Posts tagged International Longshoremen’s Association

    600 Columbia-area Westinghouse workers could unionize in ‘right-to-work’ SC

    February 8, 2024 // Some 600 workers at a Columbia-area nuclear fuel plant are expected to vote on whether to unionize after filing a petition with the National Labor Relations Board last week. A group of employees working for the nuclear arm of Westinghouse Electric Company, which employs more than 900 people in a facility near Congaree National Park, has petitioned to join the International Brotherhood of Electric Workers (IBEW) union.

    NY dock workers urge lawmakers to sink Hochul’s new waterfront commission

    January 29, 2024 // Hochul proposed the new waterfront unit for New York’s side of the harbor to replace the prior Waterfront Commission of New York Harbor, a bi-state agency founded in 1953 by a Congressionally authorized compact between New York and New Jersey. But the bi-state agency dissolved last year after New Jersey pulled out after 70 years, saying it was a relic that was impeding port business. Empire State officials sued New Jersey to keep the bi-state commission intact — saying anti-corruption enforcement remained essential — but the U.S. Supreme Court ruled the Garden State had a legal right to sever the contract.

    Why Can’t U.S. Ports Get Automated?

    August 21, 2023 // But U.S. officials say the country’s ports face big hurdles in adding robots, including space constraints, the tough economics of getting a return on hefty investments and, most prominently, fierce opposition from organized labor. The labor concerns at ports are part of the questions over automation arising in the broader industrial economy as businesses look to use more robotics in a range of logistics operations, from warehouse work to self-driving trucks. Wrangling over automation was one reason recent contract talks between West Coast dockworkers and their employers dragged on for more than a year before the two sides reached a tentative agreement in June. The hot-button issue is now shifting to the ports on the East Coast and Gulf Coast. The leader of the union that represents East Coast and Gulf Coast dockworkers, the International Longshoremen’s Association, told a convention in July he intends to build an international coalition of maritime unions to stop automation in maritime operations. “There’s going to be an explosion and the ILA and the dockers around the world are going to light the fuse,” ILA President Harold Daggett said. “It’s time we put companies out of business that push automation.”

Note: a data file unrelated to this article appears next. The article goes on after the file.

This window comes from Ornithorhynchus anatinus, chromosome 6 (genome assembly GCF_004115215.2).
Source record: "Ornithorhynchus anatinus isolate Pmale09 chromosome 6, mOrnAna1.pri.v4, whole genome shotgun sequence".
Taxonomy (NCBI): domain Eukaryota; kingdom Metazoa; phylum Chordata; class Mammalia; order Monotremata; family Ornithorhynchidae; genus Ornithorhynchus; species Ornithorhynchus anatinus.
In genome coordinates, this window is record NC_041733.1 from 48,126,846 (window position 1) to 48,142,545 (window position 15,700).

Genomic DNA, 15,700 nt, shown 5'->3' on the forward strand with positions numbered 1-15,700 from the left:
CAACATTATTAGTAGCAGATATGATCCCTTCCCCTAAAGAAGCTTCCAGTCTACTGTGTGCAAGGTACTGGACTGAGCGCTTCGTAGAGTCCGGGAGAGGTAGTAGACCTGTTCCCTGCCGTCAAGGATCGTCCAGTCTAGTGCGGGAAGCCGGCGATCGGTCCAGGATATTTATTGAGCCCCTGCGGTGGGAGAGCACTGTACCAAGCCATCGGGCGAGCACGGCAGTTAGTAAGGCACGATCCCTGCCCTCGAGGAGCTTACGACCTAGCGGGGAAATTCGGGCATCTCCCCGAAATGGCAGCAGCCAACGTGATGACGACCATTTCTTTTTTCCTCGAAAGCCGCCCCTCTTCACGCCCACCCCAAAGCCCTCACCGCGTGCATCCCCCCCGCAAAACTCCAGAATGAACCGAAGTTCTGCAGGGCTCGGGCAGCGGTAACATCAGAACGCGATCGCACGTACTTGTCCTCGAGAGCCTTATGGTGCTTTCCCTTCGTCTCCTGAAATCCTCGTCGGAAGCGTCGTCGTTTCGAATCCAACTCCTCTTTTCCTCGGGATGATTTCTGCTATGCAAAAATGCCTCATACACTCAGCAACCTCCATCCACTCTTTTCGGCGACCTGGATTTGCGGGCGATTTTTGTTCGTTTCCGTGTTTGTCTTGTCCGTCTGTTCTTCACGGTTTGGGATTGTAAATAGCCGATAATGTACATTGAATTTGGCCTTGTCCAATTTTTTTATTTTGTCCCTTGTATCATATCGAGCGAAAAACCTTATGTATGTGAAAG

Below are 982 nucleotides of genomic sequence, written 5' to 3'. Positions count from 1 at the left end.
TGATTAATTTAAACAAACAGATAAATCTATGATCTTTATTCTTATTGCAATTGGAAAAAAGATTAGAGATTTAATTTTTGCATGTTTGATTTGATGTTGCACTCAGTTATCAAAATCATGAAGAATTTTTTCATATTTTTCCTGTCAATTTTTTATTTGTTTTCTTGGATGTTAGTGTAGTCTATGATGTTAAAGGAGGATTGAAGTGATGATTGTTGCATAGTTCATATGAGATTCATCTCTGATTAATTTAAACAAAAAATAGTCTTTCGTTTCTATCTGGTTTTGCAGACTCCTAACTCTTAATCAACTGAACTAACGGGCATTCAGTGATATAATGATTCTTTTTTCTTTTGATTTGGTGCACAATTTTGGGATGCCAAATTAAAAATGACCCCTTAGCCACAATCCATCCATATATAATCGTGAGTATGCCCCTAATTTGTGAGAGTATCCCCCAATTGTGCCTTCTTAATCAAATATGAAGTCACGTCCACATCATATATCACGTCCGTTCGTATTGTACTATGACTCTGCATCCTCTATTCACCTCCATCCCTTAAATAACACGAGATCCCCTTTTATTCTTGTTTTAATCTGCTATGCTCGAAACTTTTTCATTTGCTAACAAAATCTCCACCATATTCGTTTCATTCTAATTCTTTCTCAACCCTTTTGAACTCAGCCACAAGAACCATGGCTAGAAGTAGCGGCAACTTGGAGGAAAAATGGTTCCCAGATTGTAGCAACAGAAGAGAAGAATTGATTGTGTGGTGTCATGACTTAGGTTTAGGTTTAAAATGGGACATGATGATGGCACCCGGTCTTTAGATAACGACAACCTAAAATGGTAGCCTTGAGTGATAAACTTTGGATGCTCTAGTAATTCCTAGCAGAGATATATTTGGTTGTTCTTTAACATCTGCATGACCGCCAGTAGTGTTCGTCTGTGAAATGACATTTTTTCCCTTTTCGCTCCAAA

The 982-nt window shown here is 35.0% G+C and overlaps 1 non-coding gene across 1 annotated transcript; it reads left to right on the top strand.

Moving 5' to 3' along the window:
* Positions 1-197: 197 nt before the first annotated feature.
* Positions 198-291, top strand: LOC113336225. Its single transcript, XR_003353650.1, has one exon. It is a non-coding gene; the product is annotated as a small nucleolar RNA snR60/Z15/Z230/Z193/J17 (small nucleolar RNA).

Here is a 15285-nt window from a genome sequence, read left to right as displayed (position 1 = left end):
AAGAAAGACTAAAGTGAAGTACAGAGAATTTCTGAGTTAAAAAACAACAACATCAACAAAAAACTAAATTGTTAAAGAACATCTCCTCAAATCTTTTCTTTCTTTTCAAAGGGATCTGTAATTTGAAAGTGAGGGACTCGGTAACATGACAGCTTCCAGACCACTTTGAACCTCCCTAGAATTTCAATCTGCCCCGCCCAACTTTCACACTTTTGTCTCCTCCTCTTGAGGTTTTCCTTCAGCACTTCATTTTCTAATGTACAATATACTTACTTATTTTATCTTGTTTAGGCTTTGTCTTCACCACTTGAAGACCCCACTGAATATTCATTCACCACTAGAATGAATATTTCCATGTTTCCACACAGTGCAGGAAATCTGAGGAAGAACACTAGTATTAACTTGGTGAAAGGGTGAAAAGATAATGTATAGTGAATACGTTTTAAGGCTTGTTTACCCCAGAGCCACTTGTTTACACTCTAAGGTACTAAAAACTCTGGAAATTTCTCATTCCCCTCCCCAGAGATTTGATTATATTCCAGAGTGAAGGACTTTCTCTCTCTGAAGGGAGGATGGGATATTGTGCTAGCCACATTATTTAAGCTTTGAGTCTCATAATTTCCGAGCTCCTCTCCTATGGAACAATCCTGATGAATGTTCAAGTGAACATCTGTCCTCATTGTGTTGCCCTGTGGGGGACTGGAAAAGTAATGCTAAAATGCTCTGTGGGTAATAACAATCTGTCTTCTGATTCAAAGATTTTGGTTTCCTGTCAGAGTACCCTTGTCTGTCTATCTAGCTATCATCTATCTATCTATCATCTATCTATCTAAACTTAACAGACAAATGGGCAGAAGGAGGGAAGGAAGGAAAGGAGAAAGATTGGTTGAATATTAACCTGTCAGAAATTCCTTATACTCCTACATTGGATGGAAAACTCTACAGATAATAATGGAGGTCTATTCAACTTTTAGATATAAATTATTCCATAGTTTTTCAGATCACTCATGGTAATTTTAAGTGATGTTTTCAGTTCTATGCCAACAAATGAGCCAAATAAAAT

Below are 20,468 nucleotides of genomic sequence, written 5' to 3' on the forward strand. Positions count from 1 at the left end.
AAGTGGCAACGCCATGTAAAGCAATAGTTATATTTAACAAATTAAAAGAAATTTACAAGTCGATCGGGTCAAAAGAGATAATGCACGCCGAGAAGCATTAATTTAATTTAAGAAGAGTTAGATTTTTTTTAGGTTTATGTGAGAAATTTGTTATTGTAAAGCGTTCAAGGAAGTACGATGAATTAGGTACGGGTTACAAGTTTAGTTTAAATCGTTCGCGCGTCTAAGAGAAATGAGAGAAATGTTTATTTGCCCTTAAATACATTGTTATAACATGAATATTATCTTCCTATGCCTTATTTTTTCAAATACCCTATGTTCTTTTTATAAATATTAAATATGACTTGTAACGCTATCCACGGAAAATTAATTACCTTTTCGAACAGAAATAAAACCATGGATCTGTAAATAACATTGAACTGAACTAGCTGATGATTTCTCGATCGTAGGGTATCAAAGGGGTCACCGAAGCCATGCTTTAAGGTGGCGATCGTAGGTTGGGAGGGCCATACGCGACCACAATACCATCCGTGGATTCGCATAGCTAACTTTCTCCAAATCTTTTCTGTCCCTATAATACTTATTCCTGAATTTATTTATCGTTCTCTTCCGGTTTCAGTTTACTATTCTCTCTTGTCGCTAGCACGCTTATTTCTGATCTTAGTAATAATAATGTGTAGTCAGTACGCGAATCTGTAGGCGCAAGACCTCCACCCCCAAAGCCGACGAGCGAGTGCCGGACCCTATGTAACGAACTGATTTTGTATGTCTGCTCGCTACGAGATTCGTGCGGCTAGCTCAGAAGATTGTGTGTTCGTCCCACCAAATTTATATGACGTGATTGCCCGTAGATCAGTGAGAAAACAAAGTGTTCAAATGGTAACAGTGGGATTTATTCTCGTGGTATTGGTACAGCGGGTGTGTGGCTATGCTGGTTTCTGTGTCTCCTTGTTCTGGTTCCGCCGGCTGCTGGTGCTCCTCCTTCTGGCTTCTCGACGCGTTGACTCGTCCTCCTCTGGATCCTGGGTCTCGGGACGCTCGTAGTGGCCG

Who will control New Jersey’s ports now that the state has withdrawn from Waterfront Commission?

    August 17, 2023 // The commission’s death was a triumph for Gov. Phil Murphy, whose administration took the fight to the U.S. Supreme Court, and his allies in the International Longshoremen’s Association, the maritime labor union that has controlled hiring at the port for decades. In late July, Murphy traveled to the union’s international convention in Hollywood, Fl. to celebrate the victory and salute the man he calls a “dear friend” and “partner in growing the New Jersey economy,” ILA President Harold J. Daggett. “I am happy to report that as of last Monday, the commission has been officially dissolved,” said Murphy, addressing more than 1,000 cheering union members assembled in the grand ballroom of The Diplomat Beach Resort. “Now we can finally begin to turn the page, and together, I look forward to starting a new chapter at our ports.” Murphy’s speech came a day after a profanity-laced address by Daggett, who promised a “painful” comeuppance for union foes and companies that would attempt to replace workers with automation. He vowed to cripple port commerce next year if the union’s contract demands aren’t met. “Mark my words! There’s going to be an explosion,” Daggett said. “Someone must take the bull by the horns, and that’s me… Don’t f–k with the maritime unions around the world. We will shut you down!”